In possible breakthrough, Israeli researchers develop non-invasive test to diagnose melanoma in real-time
The technology, which was developed by Professor Abraham Katzir, from the Raymond and Beverly Sackler Faculty of Exact Sciences at Tel Aviv University, uses a rapid and non-invasive method that causes no pain to the patient
By ILANIT CHERNICK
In a first for diagnosing melanoma, researchers from Tel Aviv University have developed an innovative optical technology that can diagnose this deadly form of cancer in real-time.
The technology, which was developed by Professor Abraham Katzir, from the Raymond and Beverly Sackler Faculty of Exact Sciences at Tel Aviv University, uses a rapid and non-invasive method that causes no pain to the patient.
“This technology was tried successfully on about one hundred patients in a major hospital in Israel,” Katzir said.
Using special optical fibers that can distinguish between a benign lesion on the skin and a malignant one, the technology is also able “to distinguish between types of skin cancer, such as melanoma, a life-threatening type of cancer, and malignancies that are not as dangerous,” he said.
When it comes to melanoma, which, is a form of skin cancer that if not detected early enough can be deadly, immediate diagnosis can save lives.
“When a suspicious lesion is found on the skin, during a routine examination, it is removed in a minor surgical procedure and sent to a laboratory for testing,” Katzir explained. “A pathologist diagnoses the lesion and determines whether it is melanoma.”
According to Katzir, in most cases where melanoma is discovered early, which means when it is still superficial and less than one-millimeter-thick and it is removed, the patient recovers.
“Late diagnosis, when the melanoma is more than one-millimeter-thick, significantly reduces the chances of recovery and is life-threatening,” he added.
Katzir pointed out that this technology has given them “a kind of ‘fingerprint’ that makes a clear diagnosis of the various lesions possible, by measuring their characteristic ’colors.’”
Continuing, he said that “in this way, lesions can be diagnosed using a non-invasive optical method, and the physician and the patient receive the results automatically and immediately.” This, he emphasized, “is unlike the test that is routinely used, which involves surgery, and the pathological diagnosis takes a long time.”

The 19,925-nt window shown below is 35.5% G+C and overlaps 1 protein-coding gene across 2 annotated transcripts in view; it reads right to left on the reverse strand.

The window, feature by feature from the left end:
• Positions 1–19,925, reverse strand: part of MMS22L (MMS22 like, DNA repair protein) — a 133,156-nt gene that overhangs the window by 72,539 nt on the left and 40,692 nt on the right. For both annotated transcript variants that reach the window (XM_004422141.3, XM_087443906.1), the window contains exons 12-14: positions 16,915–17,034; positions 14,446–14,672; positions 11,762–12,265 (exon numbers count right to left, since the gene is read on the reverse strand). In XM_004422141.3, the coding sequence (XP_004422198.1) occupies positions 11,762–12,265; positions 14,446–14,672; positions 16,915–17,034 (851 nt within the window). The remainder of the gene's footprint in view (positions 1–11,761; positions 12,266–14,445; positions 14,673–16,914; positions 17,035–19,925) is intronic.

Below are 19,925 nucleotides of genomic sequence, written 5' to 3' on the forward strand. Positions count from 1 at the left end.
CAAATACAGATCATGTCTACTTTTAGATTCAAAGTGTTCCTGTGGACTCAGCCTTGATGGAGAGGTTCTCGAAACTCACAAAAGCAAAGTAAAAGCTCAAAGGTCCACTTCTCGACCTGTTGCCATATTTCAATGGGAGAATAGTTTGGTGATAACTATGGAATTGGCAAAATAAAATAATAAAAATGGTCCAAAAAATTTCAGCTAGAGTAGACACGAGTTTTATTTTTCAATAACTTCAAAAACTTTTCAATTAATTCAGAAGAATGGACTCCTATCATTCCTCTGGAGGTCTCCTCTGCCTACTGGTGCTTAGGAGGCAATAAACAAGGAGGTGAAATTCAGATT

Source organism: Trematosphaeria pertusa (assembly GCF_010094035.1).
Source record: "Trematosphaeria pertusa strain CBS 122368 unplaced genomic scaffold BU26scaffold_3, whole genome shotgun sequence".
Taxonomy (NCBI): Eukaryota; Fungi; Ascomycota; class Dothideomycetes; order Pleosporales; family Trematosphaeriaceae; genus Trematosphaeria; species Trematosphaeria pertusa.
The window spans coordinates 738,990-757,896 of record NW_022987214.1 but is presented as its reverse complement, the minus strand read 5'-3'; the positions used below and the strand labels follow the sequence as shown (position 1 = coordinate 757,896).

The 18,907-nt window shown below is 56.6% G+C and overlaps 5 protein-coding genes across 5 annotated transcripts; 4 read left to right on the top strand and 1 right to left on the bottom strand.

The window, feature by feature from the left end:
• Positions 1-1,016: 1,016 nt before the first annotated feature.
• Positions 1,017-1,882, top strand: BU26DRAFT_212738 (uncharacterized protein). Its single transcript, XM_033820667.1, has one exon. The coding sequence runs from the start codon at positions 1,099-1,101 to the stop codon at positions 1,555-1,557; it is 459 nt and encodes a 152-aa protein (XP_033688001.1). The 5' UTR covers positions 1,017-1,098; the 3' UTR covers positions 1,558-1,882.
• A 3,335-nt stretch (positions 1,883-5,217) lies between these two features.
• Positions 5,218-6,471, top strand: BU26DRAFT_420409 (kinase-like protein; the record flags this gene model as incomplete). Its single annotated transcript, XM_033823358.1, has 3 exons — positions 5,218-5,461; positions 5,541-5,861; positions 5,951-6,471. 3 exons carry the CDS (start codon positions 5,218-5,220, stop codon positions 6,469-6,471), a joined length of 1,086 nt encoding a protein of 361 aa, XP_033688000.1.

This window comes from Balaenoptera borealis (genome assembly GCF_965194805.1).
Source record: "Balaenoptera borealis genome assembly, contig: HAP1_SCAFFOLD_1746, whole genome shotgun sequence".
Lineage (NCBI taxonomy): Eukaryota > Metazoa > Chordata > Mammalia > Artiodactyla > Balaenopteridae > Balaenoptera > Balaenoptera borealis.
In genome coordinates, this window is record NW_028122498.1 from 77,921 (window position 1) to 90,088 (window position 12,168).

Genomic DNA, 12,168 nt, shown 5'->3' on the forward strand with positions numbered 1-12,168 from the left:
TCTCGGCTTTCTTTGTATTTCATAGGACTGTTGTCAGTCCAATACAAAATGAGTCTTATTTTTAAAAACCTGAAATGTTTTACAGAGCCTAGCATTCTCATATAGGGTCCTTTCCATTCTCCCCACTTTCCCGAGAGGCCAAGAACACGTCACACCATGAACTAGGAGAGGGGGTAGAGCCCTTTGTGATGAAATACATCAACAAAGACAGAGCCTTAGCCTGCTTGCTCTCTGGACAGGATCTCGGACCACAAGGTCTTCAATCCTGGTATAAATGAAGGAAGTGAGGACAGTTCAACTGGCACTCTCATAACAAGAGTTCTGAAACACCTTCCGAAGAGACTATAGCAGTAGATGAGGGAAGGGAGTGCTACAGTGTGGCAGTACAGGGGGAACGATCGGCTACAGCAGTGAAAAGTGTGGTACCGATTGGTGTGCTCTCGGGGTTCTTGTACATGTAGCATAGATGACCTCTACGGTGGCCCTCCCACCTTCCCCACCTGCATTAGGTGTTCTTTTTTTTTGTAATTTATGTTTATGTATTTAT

Discussing the inspiration behind the use of optical technology, Katzir said that “the idea that guided us in developing the technology was that in the visible range, there are various substances, having various colors, which are not characteristic of each substance”.
Explaining further, Katzir said that in the infrared region, “various substances have different ‘colors’ of a sort, depending on the chemical makeup of each substance.”
“Therefore, we figured that with the help of devices that can identify these ’colors’, healthy skin and each of the benign and malignant lesions would have different ’colors’ which would enable us to identify a melanoma,” he said.
Katzir’s research group developed special optical fibers that are transparent in the infrared region.
To test out this innovative technology, some 100 patients at hospitals around the country took part in a clinical trial.
“With the help of the new system, physicists performed measurements of the ‘color’ of each lesion, before it was removed and sent to a pathology laboratory,” he emphasized. “The researchers showed that all of the lesions that were determined by pathologists as being of a certain type, such as melanoma, had a characteristic ’color’ in the infrared.”
He made it clear that through the trial they were able to see that each lesion of a different type had a different “color.”
In a statement, Tel Aviv University said that the group, in collaboration with physicists Professor Yosef Raichlin of Ariel University, Dr. Max Platkov of the Negev Nuclear Research Center, and Svetlana Bassov of Professor Katzir’s group, “developed a system, based on these fibers, which is suitable for the requirements of evaluating skin.”
The researchers then connect one end of this type of fiber to a device that measures the “colors” in the infrared region.
Once the other end is placed lightly onto a lesion of the patient’s skin for a few seconds, the fiber makes it possible to check the “color” of the lesion right away, allowing doctors to immediately see if it is cancerous or not.
Concluding, Katzir stressed that Melanoma is a life-threatening cancer and that it’s very important to diagnose it early on when it is still superficial.
“The innovative system will enable every dermatologist to determine the character of a suspicious lesion automatically, and particularly if it is melanoma,” he said. “This system has the potential to cause a dramatic change in the field of diagnosing and treating skin cancer, and perhaps other types of cancer as well.”
“The challenge,” he highlighted, “will be to make this technology, which is still expensive, something that will be used in every hospital or clinic.”
Following the success of the study, the researchers plan to confirm the evaluation method on hundreds of patients.
The findings were published in the jorunal Medical Physics.